HMRC target tax due on income from online influencers

Nick McChesney, Director, VAT and Customs Duty Services and Natalie Snow, Assistant Manager, VAT and Customs Duty Services
Use of digital platforms and social media has grown rapidly and offers individual users new and often lucrative opportunities to monetise their assets or content.

With support from technology, what might simply start as a hobby may produce increasingly significant amounts of income.  There has been a considerable increase in the instances of individuals, even children, generating receipts from online activity. This can include posting and exploiting content online, or trading in goods and services. Opportunities in the sharing economy range from the sale of vintage fashion to those offering stays in residential property.

Online influencers in particular are thriving. Influencers have various ways to generate income; acting as a brand ambassadors, displaying advertising or marketing/selling their own content, such as images or music.

As well as receiving money, influencers may also be ‘gifted’ a product or service in return for promoting brands. This too might be seen as taxable income.

HMRC action

HMRC is now running targeted campaigns aimed at individuals who they have identified with potential earnings from online activity. They are sending nudge letters to those with activities on line who may have failed to report or declare this in a tax return.

If you have received a nudge letter it is important you do not ignore this. Early co-operation and taking steps to resolve historic tax issues will help mitigate penalties that HMRC seek for any failures/inaccuracies. 

Tax obligations

In a lot of cases, individuals are unaware that they might have a taxable trade or profession which has to be reported to HMRC. Money earned through online platforms is, in principle, subject to income tax and National Insurance Contributions and so it is important to consider whether what you, or children under your guardianship, are doing has to be declared in any way.

If you live in the UK and make a profit from making content online or selling goods, the profit is taxable and must be reported to HMRC through a tax return. While there are certain allowances that might be available to reduce the amount of tax payable, you have an obligation to check the position and report this to HMRC.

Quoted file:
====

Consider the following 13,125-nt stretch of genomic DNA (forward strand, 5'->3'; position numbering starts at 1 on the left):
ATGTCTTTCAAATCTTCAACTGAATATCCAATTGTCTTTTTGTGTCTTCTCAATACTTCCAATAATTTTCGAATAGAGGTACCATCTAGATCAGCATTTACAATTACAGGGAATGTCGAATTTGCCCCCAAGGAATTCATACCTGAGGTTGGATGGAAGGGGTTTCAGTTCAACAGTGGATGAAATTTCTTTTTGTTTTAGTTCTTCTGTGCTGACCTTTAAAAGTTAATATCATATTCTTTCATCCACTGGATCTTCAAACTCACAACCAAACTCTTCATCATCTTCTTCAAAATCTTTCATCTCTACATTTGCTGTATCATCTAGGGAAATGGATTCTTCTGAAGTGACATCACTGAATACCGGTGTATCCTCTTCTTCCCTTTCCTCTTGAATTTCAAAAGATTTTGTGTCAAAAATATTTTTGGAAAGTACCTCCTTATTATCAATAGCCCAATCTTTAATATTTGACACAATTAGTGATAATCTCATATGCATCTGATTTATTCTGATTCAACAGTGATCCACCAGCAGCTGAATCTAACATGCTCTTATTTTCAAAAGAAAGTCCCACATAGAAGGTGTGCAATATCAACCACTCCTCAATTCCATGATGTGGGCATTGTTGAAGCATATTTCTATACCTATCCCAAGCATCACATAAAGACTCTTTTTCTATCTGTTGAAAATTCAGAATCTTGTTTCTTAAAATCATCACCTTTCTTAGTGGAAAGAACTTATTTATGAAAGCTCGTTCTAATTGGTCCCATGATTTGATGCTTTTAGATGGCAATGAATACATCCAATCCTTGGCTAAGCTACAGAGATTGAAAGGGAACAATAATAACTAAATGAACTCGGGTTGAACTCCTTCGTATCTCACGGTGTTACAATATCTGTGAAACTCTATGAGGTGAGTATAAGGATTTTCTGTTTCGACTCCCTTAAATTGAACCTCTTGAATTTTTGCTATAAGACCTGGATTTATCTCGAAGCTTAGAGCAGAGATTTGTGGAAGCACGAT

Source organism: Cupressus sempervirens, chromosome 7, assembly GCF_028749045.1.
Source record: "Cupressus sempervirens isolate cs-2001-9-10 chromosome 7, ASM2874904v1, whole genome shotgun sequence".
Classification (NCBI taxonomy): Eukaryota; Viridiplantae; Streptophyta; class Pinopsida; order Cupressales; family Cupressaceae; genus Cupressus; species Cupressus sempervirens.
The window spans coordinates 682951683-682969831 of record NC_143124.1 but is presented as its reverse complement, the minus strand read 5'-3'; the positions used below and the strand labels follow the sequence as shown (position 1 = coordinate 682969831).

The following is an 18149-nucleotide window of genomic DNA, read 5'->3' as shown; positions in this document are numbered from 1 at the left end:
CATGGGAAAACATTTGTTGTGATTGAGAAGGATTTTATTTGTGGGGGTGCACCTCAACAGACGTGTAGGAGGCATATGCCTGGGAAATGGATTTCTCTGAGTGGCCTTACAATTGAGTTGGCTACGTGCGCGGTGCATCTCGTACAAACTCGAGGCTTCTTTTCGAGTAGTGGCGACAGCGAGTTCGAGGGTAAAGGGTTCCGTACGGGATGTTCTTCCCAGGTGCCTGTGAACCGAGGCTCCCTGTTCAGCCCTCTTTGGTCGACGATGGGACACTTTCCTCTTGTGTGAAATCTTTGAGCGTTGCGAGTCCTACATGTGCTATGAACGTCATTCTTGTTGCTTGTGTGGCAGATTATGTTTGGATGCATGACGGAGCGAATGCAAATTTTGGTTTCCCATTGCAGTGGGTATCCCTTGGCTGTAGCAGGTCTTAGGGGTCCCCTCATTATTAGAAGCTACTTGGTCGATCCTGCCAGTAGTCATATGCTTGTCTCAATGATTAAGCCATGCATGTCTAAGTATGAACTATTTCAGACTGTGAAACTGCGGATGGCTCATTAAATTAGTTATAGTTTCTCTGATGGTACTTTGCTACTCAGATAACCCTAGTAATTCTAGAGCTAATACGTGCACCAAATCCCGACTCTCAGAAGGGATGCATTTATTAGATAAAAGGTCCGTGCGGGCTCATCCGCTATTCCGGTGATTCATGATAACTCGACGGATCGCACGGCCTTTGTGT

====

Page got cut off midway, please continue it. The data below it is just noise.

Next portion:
As well as income tax issues, there can also be VAT issues for those selling products or services online. Online service providers or those trading physical goods online have a liability to register for VAT if their turnover from supplies in the UK exceeds the £85,000 registration threshold. A potential VAT liability also exists when making supplies of digital services to overseas consumers. Those selling online need to consider the role of any platform or marketplace and how the VAT due is to be correctly accounted for by the parties involved.

Business people in a glass office

How we can help

We can help you to understand your tax obligations, assist in bringing your affairs up to date and mitigate your exposure to penalties. If you are unsure about your tax obligations, or have received a nudge letter please contact John Cassidy.

For any further information on VAT related issues please contact Robert Marchant. If you require any further information on how to manage your personal tax please contact Peter Fairchild.

Contact us

Robert Marchant
Robert Marchant
Partner, National Head of Tax
Peter Fairchild
Pete Fairchild
Partner, Private Clients
John Cassidy
John Cassidy
Partner, Head of Tax Resolutions